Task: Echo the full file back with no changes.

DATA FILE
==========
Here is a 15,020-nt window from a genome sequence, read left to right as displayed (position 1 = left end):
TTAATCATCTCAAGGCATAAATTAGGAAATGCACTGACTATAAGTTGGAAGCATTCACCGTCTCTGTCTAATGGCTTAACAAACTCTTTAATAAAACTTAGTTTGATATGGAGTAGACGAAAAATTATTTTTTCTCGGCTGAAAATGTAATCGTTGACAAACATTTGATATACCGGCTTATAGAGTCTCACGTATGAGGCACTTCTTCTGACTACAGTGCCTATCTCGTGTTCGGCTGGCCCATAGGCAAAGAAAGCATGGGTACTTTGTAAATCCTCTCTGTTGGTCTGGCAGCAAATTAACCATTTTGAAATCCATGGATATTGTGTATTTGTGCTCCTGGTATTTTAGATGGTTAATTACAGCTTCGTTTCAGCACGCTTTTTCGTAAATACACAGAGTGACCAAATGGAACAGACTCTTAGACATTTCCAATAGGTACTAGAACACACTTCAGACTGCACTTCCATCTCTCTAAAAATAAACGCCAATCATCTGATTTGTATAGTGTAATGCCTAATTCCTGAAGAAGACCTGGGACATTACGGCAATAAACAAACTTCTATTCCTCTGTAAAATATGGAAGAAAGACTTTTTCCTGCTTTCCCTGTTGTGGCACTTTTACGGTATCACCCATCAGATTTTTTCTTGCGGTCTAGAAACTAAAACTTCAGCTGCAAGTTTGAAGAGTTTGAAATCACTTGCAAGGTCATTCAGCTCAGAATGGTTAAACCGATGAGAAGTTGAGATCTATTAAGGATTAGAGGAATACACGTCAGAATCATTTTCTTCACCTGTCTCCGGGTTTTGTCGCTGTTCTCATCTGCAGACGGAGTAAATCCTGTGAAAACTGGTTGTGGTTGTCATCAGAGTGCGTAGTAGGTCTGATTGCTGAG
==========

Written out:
Here is a 15,020-nt window from a genome sequence, read left to right as displayed (position 1 = left end):
TTAATCATCTCAAGGCATAAATTAGGAAATGCACTGACTATAAGTTGGAAGCATTCACCGTCTCTGTCTAATGGCTTAACAAACTCTTTAATAAAACTTAGTTTGATATGGAGTAGACGAAAAATTATTTTTTCTCGGCTGAAAATGTAATCGTTGACAAACATTTGATATACCGGCTTATAGAGTCTCACGTATGAGGCACTTCTTCTGACTACAGTGCCTATCTCGTGTTCGGCTGGCCCATAGGCAAAGAAAGCATGGGTACTTTGTAAATCCTCTCTGTTGGTCTGGCAGCAAATTAACCATTTTGAAATCCATGGATATTGTGTATTTGTGCTCCTGGTATTTTAGATGGTTAATTACAGCTTCGTTTCAGCACGCTTTTTCGTAAATACACAGAGTGACCAAATGGAACAGACTCTTAGACATTTCCAATAGGTACTAGAACACACTTCAGACTGCACTTCCATCTCTCTAAAAATAAACGCCAATCATCTGATTTGTATAGTGTAATGCCTAATTCCTGAAGAAGACCTGGGACATTACGGCAATAAACAAACTTCTATTCCTCTGTAAAATATGGAAGAAAGACTTTTTCCTGCTTTCCCTGTTGTGGCACTTTTACGGTATCACCCATCAGATTTTTTCTTGCGGTCTAGAAACTAAAACTTCAGCTGCAAGTTTGAAGAGTTTGAAATCACTTGCAAGGTCATTCAGCTCAGAATGGTTAAACCGATGAGAAGTTGAGATCTATTAAGGATTAGAGGAATACACGTCAGAATCATTTTCTTCACCTGTCTCCGGGTTTTGTCGCTGTTCTCATCTGCAGACGGAGTAAATCCTGTGAAAACTGGTTGTGGTTGTCATCAGAGTGCGTAGTAGGTCTGATTGCTGAG